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International relations

Taiwan ruling party's local losses threaten 2020 presidential hopes

Tsai quits party leadership post but stays in office

The party of Taiwanese President Tsai Ing-wen lost a number of local seats in Saturday's elections to the pro-China opposition.
The party of Taiwanese President Tsai Ing-wen lost a number of local seats in Saturday's elections to the pro-China opposition.   © Kyodo

TAIPEI -- Taiwan's ruling party suffered a major blow in local elections Saturday, with a wave of defeats prompting President Tsai Ing-wen to resign as party chief and raising the prospect of the pro-China opposition retaking the presidency in 2020.

Beijing is expected to seize on the disruption in the independence-leaning Democratic Progressive Party and turn up the diplomatic pressure on the island's government. Chinese relations will likely be a focus of a chaotic presidential race that will pit the DPP against the pro-China Nationalist Party, or Kuomintang.

The DPP now faces an urgent need to rally and select a new presidential candidate for when Tsai's term ends in May 2020. One possibility is the island's premier, Lai Ching-te, also known as William Lai. Concerns have been voiced over Lai's strong calls for independence, however, compared with the more moderate Tsai, whose weakening unifying power may make it harder to restrain pro-independence voices in the party.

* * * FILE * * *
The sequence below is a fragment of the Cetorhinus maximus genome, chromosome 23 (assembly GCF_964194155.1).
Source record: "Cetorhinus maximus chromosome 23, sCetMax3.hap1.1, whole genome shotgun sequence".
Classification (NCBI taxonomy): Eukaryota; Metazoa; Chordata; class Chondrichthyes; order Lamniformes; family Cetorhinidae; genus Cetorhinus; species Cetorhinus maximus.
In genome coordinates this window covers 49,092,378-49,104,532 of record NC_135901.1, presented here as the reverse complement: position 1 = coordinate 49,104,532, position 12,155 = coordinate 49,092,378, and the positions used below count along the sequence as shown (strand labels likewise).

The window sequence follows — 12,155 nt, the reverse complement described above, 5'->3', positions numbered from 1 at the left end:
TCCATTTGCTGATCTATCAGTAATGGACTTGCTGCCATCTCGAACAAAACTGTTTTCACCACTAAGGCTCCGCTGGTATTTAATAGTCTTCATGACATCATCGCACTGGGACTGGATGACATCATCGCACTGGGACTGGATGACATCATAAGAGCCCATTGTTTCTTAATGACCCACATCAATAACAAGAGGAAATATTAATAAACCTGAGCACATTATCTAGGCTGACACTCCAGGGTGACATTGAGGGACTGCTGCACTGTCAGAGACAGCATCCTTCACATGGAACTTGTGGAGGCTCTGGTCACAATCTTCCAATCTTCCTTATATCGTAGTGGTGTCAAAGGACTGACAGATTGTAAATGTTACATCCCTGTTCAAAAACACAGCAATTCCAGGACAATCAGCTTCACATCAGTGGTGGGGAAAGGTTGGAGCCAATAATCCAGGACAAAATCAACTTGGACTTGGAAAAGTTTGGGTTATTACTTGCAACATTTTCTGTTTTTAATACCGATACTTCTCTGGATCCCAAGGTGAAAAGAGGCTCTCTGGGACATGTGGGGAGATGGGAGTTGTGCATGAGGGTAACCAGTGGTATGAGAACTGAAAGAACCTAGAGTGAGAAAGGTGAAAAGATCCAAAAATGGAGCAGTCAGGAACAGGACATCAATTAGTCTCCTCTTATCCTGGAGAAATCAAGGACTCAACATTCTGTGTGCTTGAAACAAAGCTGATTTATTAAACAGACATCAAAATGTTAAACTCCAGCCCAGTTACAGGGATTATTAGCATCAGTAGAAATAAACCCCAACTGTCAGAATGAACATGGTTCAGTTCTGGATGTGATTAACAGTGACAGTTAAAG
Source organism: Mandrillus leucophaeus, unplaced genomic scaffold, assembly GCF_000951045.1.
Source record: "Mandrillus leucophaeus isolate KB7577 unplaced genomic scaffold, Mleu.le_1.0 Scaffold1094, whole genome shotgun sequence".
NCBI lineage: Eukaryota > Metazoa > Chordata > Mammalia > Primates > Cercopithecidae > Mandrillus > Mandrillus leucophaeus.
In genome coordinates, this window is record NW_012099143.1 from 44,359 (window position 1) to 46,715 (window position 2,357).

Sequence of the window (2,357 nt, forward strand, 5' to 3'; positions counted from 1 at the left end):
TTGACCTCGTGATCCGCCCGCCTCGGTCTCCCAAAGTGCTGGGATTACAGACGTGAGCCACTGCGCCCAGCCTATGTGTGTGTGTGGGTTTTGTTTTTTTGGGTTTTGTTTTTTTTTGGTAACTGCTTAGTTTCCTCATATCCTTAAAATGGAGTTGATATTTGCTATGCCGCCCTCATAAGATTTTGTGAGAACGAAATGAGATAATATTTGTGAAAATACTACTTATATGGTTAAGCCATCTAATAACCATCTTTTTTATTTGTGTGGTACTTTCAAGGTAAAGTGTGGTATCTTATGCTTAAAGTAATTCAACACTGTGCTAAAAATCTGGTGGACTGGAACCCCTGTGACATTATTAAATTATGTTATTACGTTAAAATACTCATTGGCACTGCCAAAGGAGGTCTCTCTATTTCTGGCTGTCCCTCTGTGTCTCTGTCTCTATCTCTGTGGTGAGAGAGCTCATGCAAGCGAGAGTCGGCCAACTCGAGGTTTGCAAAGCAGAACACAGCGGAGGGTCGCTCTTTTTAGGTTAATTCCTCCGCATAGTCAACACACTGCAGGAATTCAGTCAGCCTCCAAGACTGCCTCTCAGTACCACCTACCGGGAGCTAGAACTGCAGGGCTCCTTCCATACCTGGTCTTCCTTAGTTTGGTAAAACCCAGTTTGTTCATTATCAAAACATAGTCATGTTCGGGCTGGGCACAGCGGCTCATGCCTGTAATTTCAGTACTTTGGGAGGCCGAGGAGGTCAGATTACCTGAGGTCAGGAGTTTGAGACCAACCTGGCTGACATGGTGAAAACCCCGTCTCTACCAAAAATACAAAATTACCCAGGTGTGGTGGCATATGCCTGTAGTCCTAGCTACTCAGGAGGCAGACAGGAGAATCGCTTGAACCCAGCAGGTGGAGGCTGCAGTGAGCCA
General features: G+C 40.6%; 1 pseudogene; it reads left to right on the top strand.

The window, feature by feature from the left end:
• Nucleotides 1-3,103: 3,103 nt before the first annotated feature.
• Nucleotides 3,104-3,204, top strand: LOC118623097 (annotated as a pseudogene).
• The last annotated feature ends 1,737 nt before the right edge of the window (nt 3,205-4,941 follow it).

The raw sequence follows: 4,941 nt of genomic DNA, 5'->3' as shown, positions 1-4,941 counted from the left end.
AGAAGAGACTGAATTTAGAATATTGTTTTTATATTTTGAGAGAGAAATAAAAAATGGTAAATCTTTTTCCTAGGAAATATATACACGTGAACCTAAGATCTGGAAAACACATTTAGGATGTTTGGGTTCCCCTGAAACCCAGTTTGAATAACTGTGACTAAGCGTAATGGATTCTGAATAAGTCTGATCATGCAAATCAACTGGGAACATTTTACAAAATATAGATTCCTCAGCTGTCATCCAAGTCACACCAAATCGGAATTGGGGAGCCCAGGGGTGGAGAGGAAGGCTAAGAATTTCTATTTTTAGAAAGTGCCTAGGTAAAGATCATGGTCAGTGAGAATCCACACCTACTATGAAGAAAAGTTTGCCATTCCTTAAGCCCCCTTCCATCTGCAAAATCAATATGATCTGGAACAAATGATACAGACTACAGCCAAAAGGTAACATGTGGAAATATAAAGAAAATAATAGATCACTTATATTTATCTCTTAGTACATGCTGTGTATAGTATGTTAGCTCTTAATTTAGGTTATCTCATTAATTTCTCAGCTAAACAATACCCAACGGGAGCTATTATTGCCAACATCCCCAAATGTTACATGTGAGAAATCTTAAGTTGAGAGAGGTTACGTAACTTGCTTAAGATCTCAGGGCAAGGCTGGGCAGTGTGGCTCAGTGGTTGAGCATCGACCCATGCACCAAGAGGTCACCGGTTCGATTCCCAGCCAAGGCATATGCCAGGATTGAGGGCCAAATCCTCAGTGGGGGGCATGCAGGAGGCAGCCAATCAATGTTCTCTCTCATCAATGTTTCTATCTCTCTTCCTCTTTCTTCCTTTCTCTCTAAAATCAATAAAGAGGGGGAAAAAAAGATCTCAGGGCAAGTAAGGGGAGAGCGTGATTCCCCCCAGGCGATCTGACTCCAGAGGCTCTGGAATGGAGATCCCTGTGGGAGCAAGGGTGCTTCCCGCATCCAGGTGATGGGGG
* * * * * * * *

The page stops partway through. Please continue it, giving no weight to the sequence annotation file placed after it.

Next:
Tsai offered her "heartfelt apologies" in Taipei on election night.

"Our efforts were not enough, and we have let our supporters down," she said.

Tsai has faced criticism on all sides on a range of issues, having fallen short on pledges to improve low wages as her young support base had hoped. Her government has appeared increasingly isolated on the international stage as well, with five countries severing diplomatic relations with Taiwan under pressure from Beijing since she took office.

Kuomintang's recovery Saturday raises the possibility of it retaking the presidency, which it lost in 2016 with Tsai's election. Such an event would heavily shift relations with Beijing.

The outcome depends in large part on how China responds to the turmoil in the administration of Tsai, who has refused to recognize Beijing's "One China" principle. Beijing has taken a carrot-and-stick approach to Taiwan, pressuring countries to cut diplomatic ties with the island while also encouraging Taiwanese companies to list on mainland Chinese markets, for example. Kuomintang stands to benefit if this approach sways Taiwanese public sentiment in favor of China.

Saturday's elections left the DPP in control of just six top local posts, down from 13, in a total of 22 counties and cities. Kuomintang's share rose to 15 from six, reversing the balance of power. The 22nd post went to Taipei Mayor Ko Wen-je, re-elected as an independent.

The DPP lost a two-decade grip on the southern city of Kaohsiung as Kuomintang's Han Kuo-yu declared victory in the mayoral race over ruling party candidate Chen Chi-mai. Kuomintang candidates unseated DPP incumbents in central Taiwan's Yunlin County and city of Taichung, as well as in the southern city of Chiayi.

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